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Supplemental Information & Instructions for C34770A Voltage Stabilizer, Negative Ground 13H3554 Voltage Stabilizer, Positive Ground
A Little History
Many British cars produced through the mid 1960s have moving-iron gauges that are fed directly from the battery through a wire that is live when the ignition is switched on. Fuel gauges of this type have two characteristics; the needle jumps off empty as soon as the ignition is switched on, and the needle bounces all over the place when you hit a bump. The readings on these gauges are also affected by the battery voltage, which means they may be erratic or inaccurate as the voltage varies. The new gauges introduced by Smiths in the 60s were based on bimetallic heating elements, and they eliminated these problems. These gauges behave differently; the needles of the fuel or temperature gauge drift up off the lowest reading slowly when the ignition is turned on. The new gauges required the addition of a voltage stabilizer. The original Smiths voltage stabilizer is simply a mechanical voltage regulator that takes battery voltage (13.8 -14V) and reduces it to 10 volts. Inside the stabilizer is a bimetallic strip, an insulated heating wire coil, and contact points. Over time, they fail for a variety of reasons and repairing them is problematic. The Smiths voltage stabilizer came in many configurations- the type and number of terminals depended upon the application, but that all perform the exact same function, providing the gauges a steady 10V.
About the Voltage Stabilizer
The supply of genuine Smiths stabilizers has dwindled to a few part numbers. The ones we have carried in recent years have varied considerably, even when ordered from the same source under the same number. They have had a variety of terminal combinations, which is confusing, and the reliability of some has been suspect.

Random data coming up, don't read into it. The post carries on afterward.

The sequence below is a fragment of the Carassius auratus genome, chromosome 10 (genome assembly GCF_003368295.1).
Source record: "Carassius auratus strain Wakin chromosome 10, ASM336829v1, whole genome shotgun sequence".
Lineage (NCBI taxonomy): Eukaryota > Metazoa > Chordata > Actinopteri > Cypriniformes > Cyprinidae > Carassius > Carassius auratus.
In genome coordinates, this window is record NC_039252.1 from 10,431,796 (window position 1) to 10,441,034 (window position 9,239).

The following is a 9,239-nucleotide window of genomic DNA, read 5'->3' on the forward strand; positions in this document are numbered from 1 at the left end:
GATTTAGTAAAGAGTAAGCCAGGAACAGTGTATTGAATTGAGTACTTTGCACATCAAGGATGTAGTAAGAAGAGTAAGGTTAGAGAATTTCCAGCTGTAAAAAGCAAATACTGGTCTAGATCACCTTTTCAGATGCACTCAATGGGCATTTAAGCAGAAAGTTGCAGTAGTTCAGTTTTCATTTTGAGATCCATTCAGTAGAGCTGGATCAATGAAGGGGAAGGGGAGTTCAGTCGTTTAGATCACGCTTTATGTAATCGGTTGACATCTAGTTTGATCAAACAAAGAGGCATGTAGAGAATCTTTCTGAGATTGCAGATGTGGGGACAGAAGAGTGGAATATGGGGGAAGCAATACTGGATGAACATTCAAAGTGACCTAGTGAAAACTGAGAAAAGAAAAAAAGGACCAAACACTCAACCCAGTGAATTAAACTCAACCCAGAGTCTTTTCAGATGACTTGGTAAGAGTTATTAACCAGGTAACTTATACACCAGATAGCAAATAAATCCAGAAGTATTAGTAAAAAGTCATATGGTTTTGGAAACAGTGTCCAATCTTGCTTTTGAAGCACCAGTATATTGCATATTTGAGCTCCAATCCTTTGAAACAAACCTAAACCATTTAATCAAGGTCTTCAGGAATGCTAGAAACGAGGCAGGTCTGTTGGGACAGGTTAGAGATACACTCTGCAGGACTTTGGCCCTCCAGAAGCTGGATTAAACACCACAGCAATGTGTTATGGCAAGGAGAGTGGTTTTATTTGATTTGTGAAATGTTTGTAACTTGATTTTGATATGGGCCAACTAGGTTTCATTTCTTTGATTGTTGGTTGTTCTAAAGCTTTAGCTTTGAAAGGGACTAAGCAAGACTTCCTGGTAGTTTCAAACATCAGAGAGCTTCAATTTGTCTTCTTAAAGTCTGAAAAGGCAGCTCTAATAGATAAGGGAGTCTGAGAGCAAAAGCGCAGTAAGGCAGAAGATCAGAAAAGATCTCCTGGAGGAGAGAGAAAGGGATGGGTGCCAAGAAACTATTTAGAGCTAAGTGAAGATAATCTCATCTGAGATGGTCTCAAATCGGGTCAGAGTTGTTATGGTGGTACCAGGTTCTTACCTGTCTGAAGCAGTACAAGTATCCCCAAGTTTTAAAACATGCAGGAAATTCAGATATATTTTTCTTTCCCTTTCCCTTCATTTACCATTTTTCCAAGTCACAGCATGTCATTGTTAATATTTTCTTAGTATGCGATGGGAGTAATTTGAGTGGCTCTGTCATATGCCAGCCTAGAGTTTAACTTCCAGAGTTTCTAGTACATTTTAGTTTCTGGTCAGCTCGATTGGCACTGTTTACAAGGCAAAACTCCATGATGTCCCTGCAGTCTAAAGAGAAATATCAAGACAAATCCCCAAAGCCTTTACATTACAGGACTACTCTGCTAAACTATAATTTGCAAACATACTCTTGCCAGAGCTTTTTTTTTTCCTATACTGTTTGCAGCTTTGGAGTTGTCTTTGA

Reproducing all the original stabilizers would be cost prohibitive, so we set out to reproduce a stabilizer that would meet the needs of all the various applications. We also decided to go to solid state components to improve the quality and simplify the construction, which kept the cost down. The case (1A) is a clone of the housing used on the late Smiths stabilizers. It is grounded to the chassis through the mounting bracket (1B). The instrument terminals are indicated by an “I” (1C) and the power in or battery terminals are indicated by a “B” (1D) just as they always have been. We provide one male spade (3A) and one female spade connector (3B) for both terminals to make it
easy to hook up the original wiring connectors. The solid state components are polarity sensitive and we therefore have a positive ground and a negative ground version of the stabilizer. The polarity of the unit is clearly indicated (2A) and it must be strictly observed.
Before You Replace the Original Stabilizer…
Let’s make sure that is the problem, using the gas gauge to diagnose the problem.
Before you do any testing:
With ½ tank, Gauge Reads High
With ½ tank, Gauge Reads Low
Rule out a problem with the sending unit first.
With ½ tank, Gauge Reads Empty